The week continued cold and then rainy, and town was slow. Even the entertainment columns in the newspaper were talking about a lull before the parades begin next weekend. I guess I will roll with it in anticipation of craziness to come, but I am reminded of why I scheduled sailing trips this time of the winter. I am back in the pool, but swimming is more fun in the ocean.

Sequins Everywhere

I woke up and walked down to Envie to be greeted by a line out the door, with the baristas work at their max. I waited the line out and found a good spot at the bar, watching the people inside and out of the bar. There is a jazz festival going on across the street, which was kicked off by a brass band leading a second line through the Quarter, marching past my perch twice.

I walked through the Quarter, moving through some big crowds up around Jackson Square to the Rouse’s and ran into two other small second lines and Doreen Ketchens playing in front of the store. I bought a loaf of bread and walked it back through in the warm afternoon, dodging cruise ship tourists and panhandlers while admiring the artists and musicians playing in the street, trying not to crush the po-boy loaf. Not everyone takes their lunch for a walk.

I stopped at Harry’s Corner, and watched the end of the first half and beginning of the second of a good Premier League match. A group of golfers from Texas, quite a combination, came in and complained that they were playing a non-American sport on TV and the bartender switched to a golf tournament. It wasn’t my crowd anyway. Mollie’s is a soccer bar, so I headed that way to watch the rest of the game.

Mollie’s was a little fuller than usual at this time of day, and there was a woman in a sequined flapper dress standing at the table closest to the door, but there was a seat at the bar and the game was on the TV at the back of the bar with a dj playing music. I ordered a Guinness and the bar started to fill up with people dressed entirely in sequins and glitter. I felt a little underdressed, in black head to toe in the afternoon, matched only by the dj, proving the New Orleans aphorism that you can’t overdress in the city.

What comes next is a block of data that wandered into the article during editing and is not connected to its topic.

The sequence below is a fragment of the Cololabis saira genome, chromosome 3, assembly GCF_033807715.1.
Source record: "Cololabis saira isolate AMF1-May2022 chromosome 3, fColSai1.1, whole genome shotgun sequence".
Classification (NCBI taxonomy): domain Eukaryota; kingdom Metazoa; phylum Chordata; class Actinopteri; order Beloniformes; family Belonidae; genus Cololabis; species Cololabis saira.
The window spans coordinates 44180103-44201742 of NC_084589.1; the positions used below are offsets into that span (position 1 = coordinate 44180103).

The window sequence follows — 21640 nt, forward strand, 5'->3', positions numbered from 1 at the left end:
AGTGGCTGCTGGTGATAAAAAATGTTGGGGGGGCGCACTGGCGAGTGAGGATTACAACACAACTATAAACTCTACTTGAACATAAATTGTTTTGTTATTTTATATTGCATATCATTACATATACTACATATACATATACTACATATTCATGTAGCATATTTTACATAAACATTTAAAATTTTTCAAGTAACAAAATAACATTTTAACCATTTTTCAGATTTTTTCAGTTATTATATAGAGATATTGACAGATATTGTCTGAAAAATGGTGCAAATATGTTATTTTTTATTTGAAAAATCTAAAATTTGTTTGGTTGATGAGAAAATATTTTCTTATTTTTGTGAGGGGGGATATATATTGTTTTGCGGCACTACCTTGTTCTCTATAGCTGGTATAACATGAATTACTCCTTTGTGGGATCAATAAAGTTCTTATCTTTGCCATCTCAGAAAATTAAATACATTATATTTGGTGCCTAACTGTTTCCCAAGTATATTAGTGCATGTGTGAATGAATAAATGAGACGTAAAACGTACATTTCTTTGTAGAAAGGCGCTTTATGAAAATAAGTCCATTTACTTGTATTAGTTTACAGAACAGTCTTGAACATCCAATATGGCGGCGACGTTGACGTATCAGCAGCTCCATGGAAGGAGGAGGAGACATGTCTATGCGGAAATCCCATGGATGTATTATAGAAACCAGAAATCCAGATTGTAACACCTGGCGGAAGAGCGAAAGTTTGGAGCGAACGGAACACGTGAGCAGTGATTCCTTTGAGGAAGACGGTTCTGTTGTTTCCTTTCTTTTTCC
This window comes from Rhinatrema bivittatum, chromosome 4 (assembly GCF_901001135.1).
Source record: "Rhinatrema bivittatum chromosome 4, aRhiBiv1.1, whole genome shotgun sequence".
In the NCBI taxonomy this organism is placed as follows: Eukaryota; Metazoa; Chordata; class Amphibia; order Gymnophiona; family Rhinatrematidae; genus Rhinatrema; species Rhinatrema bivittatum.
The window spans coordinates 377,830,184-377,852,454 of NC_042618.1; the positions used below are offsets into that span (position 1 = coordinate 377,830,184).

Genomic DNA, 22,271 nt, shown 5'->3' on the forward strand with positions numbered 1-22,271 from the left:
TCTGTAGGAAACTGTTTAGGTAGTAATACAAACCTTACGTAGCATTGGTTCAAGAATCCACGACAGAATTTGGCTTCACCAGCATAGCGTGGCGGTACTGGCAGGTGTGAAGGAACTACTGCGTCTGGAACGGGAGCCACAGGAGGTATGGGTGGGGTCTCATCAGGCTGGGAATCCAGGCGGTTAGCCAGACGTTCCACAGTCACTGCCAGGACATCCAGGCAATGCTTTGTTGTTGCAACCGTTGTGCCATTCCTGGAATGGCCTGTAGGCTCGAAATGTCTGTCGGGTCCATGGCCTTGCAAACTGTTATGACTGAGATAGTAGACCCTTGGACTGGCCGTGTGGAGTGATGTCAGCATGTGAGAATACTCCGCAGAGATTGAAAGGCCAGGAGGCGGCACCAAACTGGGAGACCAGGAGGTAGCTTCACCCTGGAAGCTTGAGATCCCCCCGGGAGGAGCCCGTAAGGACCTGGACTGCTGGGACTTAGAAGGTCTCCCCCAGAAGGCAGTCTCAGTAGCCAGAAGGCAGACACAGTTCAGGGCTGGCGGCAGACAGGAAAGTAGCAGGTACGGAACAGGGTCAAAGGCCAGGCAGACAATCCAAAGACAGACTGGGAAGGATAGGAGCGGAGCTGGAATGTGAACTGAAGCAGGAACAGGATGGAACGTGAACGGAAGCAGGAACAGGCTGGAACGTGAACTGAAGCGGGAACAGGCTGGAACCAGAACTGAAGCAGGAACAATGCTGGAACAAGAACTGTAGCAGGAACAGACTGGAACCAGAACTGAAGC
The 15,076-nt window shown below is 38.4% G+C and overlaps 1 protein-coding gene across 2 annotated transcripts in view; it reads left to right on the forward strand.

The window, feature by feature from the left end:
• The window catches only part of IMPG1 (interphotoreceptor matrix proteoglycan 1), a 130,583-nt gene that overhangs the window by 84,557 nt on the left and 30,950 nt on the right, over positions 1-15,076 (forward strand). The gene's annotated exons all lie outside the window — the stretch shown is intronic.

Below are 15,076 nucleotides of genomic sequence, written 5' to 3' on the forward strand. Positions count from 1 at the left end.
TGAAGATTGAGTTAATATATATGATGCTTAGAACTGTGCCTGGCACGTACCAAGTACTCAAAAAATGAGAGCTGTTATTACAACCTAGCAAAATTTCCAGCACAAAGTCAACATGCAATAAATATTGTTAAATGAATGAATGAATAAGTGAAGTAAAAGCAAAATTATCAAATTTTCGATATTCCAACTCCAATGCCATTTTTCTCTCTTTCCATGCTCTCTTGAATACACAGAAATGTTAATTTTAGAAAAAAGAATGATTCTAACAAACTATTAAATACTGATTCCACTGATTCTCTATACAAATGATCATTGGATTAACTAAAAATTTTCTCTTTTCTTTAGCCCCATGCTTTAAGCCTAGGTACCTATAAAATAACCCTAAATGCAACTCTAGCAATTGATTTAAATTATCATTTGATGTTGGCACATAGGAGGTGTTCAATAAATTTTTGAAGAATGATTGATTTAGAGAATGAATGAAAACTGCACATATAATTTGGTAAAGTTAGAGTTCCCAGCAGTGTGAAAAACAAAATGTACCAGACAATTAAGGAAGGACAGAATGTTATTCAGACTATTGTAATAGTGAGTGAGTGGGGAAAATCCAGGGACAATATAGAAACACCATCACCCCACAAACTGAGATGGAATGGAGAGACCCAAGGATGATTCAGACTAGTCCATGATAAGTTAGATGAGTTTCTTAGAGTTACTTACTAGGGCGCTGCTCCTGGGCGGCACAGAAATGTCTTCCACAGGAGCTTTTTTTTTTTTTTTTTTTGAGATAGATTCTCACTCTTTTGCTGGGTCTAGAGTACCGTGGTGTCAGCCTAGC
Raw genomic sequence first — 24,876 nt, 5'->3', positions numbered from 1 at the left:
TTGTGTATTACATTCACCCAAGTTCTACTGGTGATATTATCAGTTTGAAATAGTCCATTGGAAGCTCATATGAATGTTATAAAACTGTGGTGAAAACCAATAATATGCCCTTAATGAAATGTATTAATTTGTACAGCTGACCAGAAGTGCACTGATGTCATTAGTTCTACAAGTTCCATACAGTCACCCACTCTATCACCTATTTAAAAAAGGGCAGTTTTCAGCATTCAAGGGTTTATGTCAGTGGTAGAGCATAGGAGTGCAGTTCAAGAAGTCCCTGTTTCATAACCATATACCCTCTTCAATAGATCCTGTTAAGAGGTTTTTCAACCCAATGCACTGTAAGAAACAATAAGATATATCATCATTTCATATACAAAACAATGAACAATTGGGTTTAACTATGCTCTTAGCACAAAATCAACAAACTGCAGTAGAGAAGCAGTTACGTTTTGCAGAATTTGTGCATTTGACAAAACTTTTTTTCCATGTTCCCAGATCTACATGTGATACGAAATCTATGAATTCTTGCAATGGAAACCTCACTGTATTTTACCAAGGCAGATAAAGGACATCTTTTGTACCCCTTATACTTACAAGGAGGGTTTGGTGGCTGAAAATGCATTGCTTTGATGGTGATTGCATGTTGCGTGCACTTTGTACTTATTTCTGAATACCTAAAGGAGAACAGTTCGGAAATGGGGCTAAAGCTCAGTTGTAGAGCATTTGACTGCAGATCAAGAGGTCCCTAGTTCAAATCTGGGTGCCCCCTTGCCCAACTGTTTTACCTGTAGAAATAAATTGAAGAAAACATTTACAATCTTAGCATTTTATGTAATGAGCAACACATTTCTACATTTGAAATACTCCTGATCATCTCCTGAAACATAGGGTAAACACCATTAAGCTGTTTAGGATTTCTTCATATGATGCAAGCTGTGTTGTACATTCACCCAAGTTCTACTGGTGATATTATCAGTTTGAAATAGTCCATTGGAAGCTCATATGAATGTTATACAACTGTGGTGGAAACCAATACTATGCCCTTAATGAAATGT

There is a burlesque competition in town, and I thought the dancers had come out to play as part of the festivities. A group got their swag bags full of sample size glitter makeup and hair accessories, and stood next to me applying their makeup. One was a beautiful man dressed in sequin hot pants and suspenders and nothing else except for glitter and a sequined hat, and another was one of the Pelicans basketball dancers, who put her makeup bag on my po-boy loaf and stood touching me as she glittered up but not otherwise acknowledging my existence. The back room opened up, and this small group moved on to the back.

I asked the woman at the front table about the event, and she said it was the pre-party for the Sequin Second Line, to kick off around two, or whenever the band made its way through the traffic. Somehow I never got the invitation. Two drag queens showed up, and the bar began to fill up with all sorts of people dressed in sequins, wigs, and glitter. A woman, clearly a cruise ship tourist, stood next to me and said she had been told at the French Market that this was a quiet place to get a drink, and asked with wide eyes if New Orleans was like this every day. I was kind, and told her “only during Carnival.” She seemed relieved, and I didn’t tell her that Carnival lasted most of the winter.

As the bar filled up, the crowd changed from professional dancers and entertainers to the Uptown crowd (derided by the Touro Street Irregulars who escaped from there) who were dressed like the professionals, with short skirts, skimpy outfits, sequined go-go boots, and extravagantly styled hair or wigs. This is what sorority life prepares you for, I suppose. One of the drag queens, who I have seen around town a couple of times, put on a longish set of four dances, which is probably enough for one day. A little drag goes a long way. I waited around, hoping to see the second line take off, but had my fill of Guinness and didn’t want to compete for the one-holer with the drag queens dressing, so wandered before the party hit the streets.

I saw later in the paper that half a dozen of the Mardi Gras balls were that evening, but I had not walked towards the big hotels where most of them were held. These balls are invitation only, and people in the krewes dress formally to a theme, meaning a particular color or accessories, but not in costume. It is still a fun people watching opportunity. There will be more and more as the season goes on, with the first big, and fun, parades like Chewbacchus and Krewe d’Vieue the first weekend of February.

A front came through, and the temperatures dropped from the 70s to the 40s in an hour. Still nothing to complain about, but the couple of weeks of perfect weather were enjoyable.

More Whisky!